French was appointed commandant of the New South Wales Military Forces with the local rank of major general in March 1896. Despite his attitude towards the volunteers in Queensland the strength of the volunteer movement in New South Wales almost quadrupled under his command. The Australian Horse, Australian Rifles, National Guard and the Railway Corps were formed and the existing regiments greatly increased in strength. Perhaps with an eye to his future he seems to have taken much greater care of his relationships with both politicians and reservists in NSW. George Reid, a former premier and future Australian Prime Minister was appointed to command the National Guard and J.A.K. McKay who was Vice President of the Executive Council commanded the Australian Horse. He was also extraordinarily progressive in approving William Williams’ proposal to establish the NSW Army Nursing Service Reserve established in 1899. As the months counted down to the commencement of the Boer War French realized that it would be no small Colonial affair and began preparing for NSW involvement. A meeting of the state commandants assessed that in the event of hostilities that the Australian colonies could supply an all arms brigade of 2000 commanded by one of the commandants. George French believed that he would be ideal for the job. The War Office however was appalled and bluntly refused it. The colonial involvement would be restricted to just eight companies the most senior rank being major. Despite an increased contribution, the War Office refused his pleas to be sent to South Africa.
Although bitterly disappointed that he was not released for service in the South African War, French's energetic training programme was largely responsible for the high regard held for the New South Wales contingents serving in South Africa. Throughout the war George French seems to have been determined to provide the maximum number of units possible regardless of the War Office or local politicians. The Governor of NSW, the Earl Beauchamp was deeply suspicious of him and regarded him as a rogue. He believed (probably correctly) that he was misleading the Premier, Sir William Lyne, who the Governor regarded as one of the few intelligent and civilised Australian politicians. He saw Lyne as the only possible first Prime Minister of the Australian Commonwealth and worked to achieve that end. People like French threatened this end and Beauchamp criticised him in England. French certainly seems to have manipulated the contingents to achieve his ends albeit with the support of local military and political interests.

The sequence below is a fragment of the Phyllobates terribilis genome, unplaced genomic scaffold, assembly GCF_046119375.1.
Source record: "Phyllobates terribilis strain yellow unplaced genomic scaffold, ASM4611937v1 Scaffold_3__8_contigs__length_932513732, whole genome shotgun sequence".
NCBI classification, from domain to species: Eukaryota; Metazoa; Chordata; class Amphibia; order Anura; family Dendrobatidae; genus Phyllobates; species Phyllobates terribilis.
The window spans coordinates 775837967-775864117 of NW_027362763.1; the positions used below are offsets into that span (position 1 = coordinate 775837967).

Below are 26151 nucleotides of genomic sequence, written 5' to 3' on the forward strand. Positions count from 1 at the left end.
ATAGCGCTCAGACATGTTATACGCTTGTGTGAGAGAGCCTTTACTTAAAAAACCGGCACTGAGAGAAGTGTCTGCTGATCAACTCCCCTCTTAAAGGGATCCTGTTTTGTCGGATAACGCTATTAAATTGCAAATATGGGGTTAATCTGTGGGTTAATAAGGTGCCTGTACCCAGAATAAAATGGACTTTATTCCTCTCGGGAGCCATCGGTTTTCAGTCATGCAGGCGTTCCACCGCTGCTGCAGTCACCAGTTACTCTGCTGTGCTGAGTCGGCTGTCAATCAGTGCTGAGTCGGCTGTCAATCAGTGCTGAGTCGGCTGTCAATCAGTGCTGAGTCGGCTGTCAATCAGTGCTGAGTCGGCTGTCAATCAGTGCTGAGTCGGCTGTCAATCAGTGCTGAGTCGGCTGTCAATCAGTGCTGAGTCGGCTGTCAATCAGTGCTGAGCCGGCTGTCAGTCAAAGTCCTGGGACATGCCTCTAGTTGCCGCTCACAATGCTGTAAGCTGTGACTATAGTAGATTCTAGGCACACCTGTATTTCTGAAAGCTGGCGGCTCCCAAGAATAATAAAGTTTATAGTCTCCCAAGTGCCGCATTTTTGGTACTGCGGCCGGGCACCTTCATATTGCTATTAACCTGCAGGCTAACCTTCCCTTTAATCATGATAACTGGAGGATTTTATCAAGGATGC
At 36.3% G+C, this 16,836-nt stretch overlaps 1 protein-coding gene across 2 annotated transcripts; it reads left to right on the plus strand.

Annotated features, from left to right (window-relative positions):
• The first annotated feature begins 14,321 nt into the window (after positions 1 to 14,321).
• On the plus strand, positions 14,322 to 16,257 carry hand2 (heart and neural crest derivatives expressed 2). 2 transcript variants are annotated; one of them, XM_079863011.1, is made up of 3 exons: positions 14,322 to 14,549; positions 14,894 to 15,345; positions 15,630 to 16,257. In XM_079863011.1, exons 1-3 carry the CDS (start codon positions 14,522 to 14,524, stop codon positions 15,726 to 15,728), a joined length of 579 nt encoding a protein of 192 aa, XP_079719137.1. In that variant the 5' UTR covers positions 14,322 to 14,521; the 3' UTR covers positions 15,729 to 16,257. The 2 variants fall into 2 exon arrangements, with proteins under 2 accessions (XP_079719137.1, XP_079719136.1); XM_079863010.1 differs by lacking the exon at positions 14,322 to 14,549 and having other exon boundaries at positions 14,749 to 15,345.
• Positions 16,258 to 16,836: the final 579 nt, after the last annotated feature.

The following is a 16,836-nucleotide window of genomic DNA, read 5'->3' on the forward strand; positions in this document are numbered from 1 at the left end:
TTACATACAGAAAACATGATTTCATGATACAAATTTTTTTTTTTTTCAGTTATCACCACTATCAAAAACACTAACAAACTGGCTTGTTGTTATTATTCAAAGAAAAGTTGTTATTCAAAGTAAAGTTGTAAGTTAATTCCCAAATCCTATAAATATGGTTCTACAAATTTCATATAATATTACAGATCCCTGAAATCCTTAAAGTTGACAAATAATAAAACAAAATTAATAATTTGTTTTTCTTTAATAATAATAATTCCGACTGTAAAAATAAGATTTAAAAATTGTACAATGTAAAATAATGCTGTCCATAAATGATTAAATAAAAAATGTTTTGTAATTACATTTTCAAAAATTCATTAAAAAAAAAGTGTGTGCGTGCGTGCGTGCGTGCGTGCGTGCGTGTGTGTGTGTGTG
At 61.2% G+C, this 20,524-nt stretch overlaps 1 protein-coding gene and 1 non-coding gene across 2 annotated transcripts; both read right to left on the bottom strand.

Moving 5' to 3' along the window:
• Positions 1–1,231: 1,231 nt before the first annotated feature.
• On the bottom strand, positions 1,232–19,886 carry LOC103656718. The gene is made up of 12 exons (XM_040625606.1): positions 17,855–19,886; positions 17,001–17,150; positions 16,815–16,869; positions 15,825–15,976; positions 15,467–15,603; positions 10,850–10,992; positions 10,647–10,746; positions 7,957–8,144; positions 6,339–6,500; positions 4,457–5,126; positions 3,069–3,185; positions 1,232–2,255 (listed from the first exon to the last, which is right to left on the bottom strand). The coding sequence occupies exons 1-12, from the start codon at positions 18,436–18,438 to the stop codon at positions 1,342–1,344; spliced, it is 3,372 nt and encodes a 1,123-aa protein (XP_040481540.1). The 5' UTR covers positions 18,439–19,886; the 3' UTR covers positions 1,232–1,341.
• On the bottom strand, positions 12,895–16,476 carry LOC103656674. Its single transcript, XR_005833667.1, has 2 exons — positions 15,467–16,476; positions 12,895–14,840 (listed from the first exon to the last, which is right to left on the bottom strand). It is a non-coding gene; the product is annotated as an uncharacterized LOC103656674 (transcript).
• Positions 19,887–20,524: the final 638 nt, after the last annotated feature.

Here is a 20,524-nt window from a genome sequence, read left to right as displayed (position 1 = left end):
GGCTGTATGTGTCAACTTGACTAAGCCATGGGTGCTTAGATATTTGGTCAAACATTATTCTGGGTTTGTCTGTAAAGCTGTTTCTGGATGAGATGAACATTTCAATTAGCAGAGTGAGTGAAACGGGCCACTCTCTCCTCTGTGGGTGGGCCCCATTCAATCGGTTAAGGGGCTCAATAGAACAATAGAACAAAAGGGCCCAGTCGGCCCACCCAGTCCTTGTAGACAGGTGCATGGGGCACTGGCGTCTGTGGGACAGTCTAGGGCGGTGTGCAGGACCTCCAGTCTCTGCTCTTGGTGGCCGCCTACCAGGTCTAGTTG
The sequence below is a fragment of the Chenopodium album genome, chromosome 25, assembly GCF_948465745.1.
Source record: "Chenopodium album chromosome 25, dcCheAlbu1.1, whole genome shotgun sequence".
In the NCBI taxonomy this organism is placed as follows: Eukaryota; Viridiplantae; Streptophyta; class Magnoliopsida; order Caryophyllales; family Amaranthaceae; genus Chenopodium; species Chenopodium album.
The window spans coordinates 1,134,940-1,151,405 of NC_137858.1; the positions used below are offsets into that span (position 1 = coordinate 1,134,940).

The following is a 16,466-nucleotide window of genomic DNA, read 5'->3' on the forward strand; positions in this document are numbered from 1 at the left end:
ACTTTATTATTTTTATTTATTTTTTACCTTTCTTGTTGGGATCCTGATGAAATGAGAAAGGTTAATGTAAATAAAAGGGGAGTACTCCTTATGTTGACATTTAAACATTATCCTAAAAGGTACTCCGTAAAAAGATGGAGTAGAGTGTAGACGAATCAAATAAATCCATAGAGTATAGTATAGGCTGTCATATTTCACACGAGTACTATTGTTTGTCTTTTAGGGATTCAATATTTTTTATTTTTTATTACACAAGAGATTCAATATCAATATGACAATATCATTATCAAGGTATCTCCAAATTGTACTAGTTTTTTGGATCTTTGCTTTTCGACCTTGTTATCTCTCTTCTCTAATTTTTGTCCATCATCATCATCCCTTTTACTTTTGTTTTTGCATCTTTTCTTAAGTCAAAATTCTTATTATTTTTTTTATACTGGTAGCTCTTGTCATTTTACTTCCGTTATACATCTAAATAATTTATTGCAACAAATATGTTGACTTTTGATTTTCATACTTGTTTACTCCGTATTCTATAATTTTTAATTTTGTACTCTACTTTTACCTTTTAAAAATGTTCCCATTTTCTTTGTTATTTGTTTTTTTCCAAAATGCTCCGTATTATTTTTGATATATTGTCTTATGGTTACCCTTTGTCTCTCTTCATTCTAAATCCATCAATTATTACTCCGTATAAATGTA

In May 1900 French was promoted major general, RA, and in 1901 Sir John Forrest, minister for defence, appointed him president of the Federal military committee to draft a defence act for the Commonwealth.
He was an active president of the United Service Institution of New South Wales in 1896-1901. In January 1902 he handed over command to Brigadier General H. Finn and next month sailed for England where he retired on 3 September; that year he was appointed K.C.M.G. French died on 7 July 1921 at Kensington, London, and after a service at St Luke's Church, was buried with full military honours in Brompton cemetery.
Sutton, R., 'French, Sir George Arthur (1841–1921)', Australian Dictionary of Biography, National Centre of Biography, Australian National University, with editing and additions by David Deasey